Opens October 20, 2017 
Hôtel de l’Industrie, Paris
with an accompanying Monograph

more details to follow....


BEUFORD SMITH: FlashPoint Boston Festival

© Beuford Smith 
"Acting Together: Photographing Black Lives” 

October 20 / 7:00 PM
Marran Theatre @ Lesley University, Boston

Part of FlashPoint Boston Festival and recipient the 2017 “Culture of Legacy” Focus Award at the Griffin Museum of Photography, Beuford Smith will speak about his photographic work and his role as a key figure in promoting the work of Black photographers through his role as founder of Cesaire Photo Agency and a founder and chief photo editor of the Black Photographers Annual (1973-1981). Smith is one of the great social documentary photographers that emerged from the 1960s. Smith was a founding member, and later served as president, of the group Kamoinge. In explaining this unprecedented organization, Smith said, “Kamoinge exists, as a forum of African-American photographers, to view and critique each other’s work in an honest and understanding atmosphere, to nurture and challenge each other in order to attain the highest creative level. The name comes from the Kikuyu language of Kenya, and means a group of people acting together. Its aim is to seek out the truth inherent in our cultural roots, to create and communicate these truths with insight and integrity.”

Among Smith’s work is an emotional set of photographs exploring the Black community’s anguish the day after the assassination of Martin Luther King, Jr. Never shying away from deep shadows, Smith allows these figures especially to be enveloped by darkness. Another series conveys the energy of jazz musicians mid-performance, with the subjects often silhouetted and blurred by movement amidst dramatic lighting. The photographer often seems to be grappling with the ideas of patriotism and heritage as he features various flags in many of his street scenes.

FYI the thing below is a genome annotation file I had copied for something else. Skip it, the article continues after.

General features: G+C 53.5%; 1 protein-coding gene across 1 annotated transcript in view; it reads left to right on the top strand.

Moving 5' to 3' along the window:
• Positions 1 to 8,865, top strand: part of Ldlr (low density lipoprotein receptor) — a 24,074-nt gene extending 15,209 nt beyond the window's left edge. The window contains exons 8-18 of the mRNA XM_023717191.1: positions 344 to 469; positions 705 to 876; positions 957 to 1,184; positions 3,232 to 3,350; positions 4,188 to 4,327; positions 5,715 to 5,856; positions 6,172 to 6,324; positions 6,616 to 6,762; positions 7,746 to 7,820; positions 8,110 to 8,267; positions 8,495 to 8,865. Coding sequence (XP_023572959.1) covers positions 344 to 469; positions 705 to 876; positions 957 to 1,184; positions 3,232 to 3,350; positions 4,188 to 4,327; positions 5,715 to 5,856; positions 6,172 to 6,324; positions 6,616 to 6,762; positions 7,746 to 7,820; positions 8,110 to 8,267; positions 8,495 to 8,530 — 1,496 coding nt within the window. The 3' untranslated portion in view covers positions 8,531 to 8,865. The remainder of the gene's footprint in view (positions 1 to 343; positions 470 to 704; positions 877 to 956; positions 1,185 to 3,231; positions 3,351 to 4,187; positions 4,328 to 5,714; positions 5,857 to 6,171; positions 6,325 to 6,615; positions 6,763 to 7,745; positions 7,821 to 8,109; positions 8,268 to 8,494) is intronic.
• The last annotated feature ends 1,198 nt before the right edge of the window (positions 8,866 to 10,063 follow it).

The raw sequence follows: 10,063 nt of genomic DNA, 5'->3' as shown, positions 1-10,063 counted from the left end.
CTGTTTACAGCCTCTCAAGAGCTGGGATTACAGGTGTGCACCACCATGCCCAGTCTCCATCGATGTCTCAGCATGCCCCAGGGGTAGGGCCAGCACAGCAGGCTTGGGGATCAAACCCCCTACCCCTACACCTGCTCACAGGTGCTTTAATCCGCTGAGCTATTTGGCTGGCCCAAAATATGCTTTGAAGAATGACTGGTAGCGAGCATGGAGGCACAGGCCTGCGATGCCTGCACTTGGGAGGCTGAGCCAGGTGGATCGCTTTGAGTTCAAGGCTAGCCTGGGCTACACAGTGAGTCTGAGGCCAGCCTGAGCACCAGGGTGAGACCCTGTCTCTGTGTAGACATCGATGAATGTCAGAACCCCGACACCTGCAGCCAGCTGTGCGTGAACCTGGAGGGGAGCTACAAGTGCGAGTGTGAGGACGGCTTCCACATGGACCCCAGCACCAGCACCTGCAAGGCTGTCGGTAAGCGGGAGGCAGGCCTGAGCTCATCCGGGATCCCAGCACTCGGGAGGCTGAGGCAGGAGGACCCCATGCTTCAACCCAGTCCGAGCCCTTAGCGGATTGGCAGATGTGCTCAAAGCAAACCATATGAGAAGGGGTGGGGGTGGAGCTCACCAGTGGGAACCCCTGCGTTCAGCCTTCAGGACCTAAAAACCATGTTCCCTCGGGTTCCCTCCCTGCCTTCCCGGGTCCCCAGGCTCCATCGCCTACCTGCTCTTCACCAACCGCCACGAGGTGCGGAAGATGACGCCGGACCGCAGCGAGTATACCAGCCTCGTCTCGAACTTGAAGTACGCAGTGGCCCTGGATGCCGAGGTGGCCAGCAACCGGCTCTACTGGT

Speaking as part of the Focus Awards
October 20 / 7:00 PM
Marran Theatre @ Lesley University
$10 General Admission
Free for BU + Lesley Univ. Faculty + Students
34 Mellen St. at Wolfard Hall 
may be accessed via the Quad.
The theater is just past the 
Office of Public Safety Wolfard Hall

Deadline to Enter: Oct 1
October 21, 2017
Boston University
Boston University at 808 Commonwealth Avenue.
Entrance on Essex St
Corner of Essex St. x Commonwealth Ave.
The reviews are on the 4th floor.
More Info

October 22 / 11:00 AM–2:00 PM
Griffin Museum
67 Shore Road,
Winchester MA 01890
$85 (includes brunch)



 Aerial Photograph © Kacper Kowalski

 Aerial Photograph © Kacper Kowalski

 Aerial Photograph © Kacper Kowalski

 Aerial Photograph © Kacper Kowalski

 Close-up (image above)

Pumphuset Gallery, Landskrona, Sweden

Aerial photographer, Kacper Kowalski, photographed the earth just after snow had fallen and covered the landscape, turning it into a white canvas. With great attention to form, shape and pattern, Kowalski transformed the frozen landscape. Some images remind us of abstract paintings, where traces of animals or tractors looks like black brushstrokes. In others it feels like we are looking through a microscope or a telescope. The important thing is no longer to bring back proof of what the world looks like from above, neither is it important what image your eye registers mechanically.

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I was fortunate to meet Kacper Kowalski at the 2016 Landskrona Photo Festival Portfolio Review. His portfolio was nominated as the best of all the work viewed by the Reviewers, and he was chosen as the Winner of the Review. His work was exhibited during the 2017 Landskrona Photo Festival until October 21, 2017.

Aerial Photographer, Kacper Kowalski
Landskrona Portfolio Review Winner 2016  

 Kacper Kowalski
through October 21, 2017
Pumphuset Gallery 
Landskrona, Sweden 

November 16, 2017 – January 31, 2018
Anzenberger Gallery / Vienna

Kacper Kowalski discovered flying 20 years ago. To him, it was like discovering an enchanted garden. He found himself paragliding with an engine strapped to his back and entered a space he didn’t have to share with anybody. He could taste and smell the wind. Flying became a drug, and photography became the justification for being up there alone amid the endlessness. There were no digital cameras or drones at that time, so the images he captured became trophies which he brought back to show those who had never seen the world from his vantage point.

However, after two decades of flying, and taken into account all the risks that he exposed himself to, he lost faith in what he was doing. How did he justify taking such risk? Did it still make sense what he was doing? Drones crowded the sky and his enchanted garden had become full of intruders.